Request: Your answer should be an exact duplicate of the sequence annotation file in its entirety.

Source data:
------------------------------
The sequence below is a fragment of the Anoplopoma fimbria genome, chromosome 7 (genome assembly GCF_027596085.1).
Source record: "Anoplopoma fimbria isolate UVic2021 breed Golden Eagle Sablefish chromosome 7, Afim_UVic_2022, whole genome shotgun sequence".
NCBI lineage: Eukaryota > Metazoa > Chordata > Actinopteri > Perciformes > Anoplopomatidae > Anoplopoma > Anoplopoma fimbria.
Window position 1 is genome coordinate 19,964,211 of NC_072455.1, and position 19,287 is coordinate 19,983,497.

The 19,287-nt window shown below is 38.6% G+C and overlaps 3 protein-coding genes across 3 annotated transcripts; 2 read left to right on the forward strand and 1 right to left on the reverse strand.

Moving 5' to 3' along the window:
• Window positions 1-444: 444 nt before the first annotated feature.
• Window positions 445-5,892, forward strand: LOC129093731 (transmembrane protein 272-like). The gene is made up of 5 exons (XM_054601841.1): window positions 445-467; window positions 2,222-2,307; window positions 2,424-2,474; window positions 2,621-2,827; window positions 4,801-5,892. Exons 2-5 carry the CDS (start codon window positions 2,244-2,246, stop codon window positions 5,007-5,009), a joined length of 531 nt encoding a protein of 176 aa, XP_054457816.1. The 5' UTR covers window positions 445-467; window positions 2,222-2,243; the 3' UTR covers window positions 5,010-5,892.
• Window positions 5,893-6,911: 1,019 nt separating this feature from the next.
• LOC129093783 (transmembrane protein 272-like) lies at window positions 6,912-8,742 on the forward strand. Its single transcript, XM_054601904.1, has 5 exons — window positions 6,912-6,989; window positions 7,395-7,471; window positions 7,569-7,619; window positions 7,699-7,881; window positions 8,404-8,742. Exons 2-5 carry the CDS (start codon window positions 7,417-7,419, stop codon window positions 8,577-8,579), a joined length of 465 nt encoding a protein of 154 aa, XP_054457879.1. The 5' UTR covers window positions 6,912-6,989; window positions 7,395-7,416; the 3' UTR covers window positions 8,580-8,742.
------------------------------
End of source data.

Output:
The sequence below is a fragment of the Anoplopoma fimbria genome, chromosome 7 (genome assembly GCF_027596085.1).
Source record: "Anoplopoma fimbria isolate UVic2021 breed Golden Eagle Sablefish chromosome 7, Afim_UVic_2022, whole genome shotgun sequence".
NCBI lineage: Eukaryota > Metazoa > Chordata > Actinopteri > Perciformes > Anoplopomatidae > Anoplopoma > Anoplopoma fimbria.
Window position 1 is genome coordinate 19,964,211 of NC_072455.1, and position 19,287 is coordinate 19,983,497.

The 19,287-nt window shown below is 38.6% G+C and overlaps 3 protein-coding genes across 3 annotated transcripts; 2 read left to right on the forward strand and 1 right to left on the reverse strand.

Moving 5' to 3' along the window:
• Window positions 1-444: 444 nt before the first annotated feature.
• Window positions 445-5,892, forward strand: LOC129093731 (transmembrane protein 272-like). The gene is made up of 5 exons (XM_054601841.1): window positions 445-467; window positions 2,222-2,307; window positions 2,424-2,474; window positions 2,621-2,827; window positions 4,801-5,892. Exons 2-5 carry the CDS (start codon window positions 2,244-2,246, stop codon window positions 5,007-5,009), a joined length of 531 nt encoding a protein of 176 aa, XP_054457816.1. The 5' UTR covers window positions 445-467; window positions 2,222-2,243; the 3' UTR covers window positions 5,010-5,892.
• Window positions 5,893-6,911: 1,019 nt separating this feature from the next.
• LOC129093783 (transmembrane protein 272-like) lies at window positions 6,912-8,742 on the forward strand. Its single transcript, XM_054601904.1, has 5 exons — window positions 6,912-6,989; window positions 7,395-7,471; window positions 7,569-7,619; window positions 7,699-7,881; window positions 8,404-8,742. Exons 2-5 carry the CDS (start codon window positions 7,417-7,419, stop codon window positions 8,577-8,579), a joined length of 465 nt encoding a protein of 154 aa, XP_054457879.1. The 5' UTR covers window positions 6,912-6,989; window positions 7,395-7,416; the 3' UTR covers window positions 8,580-8,742.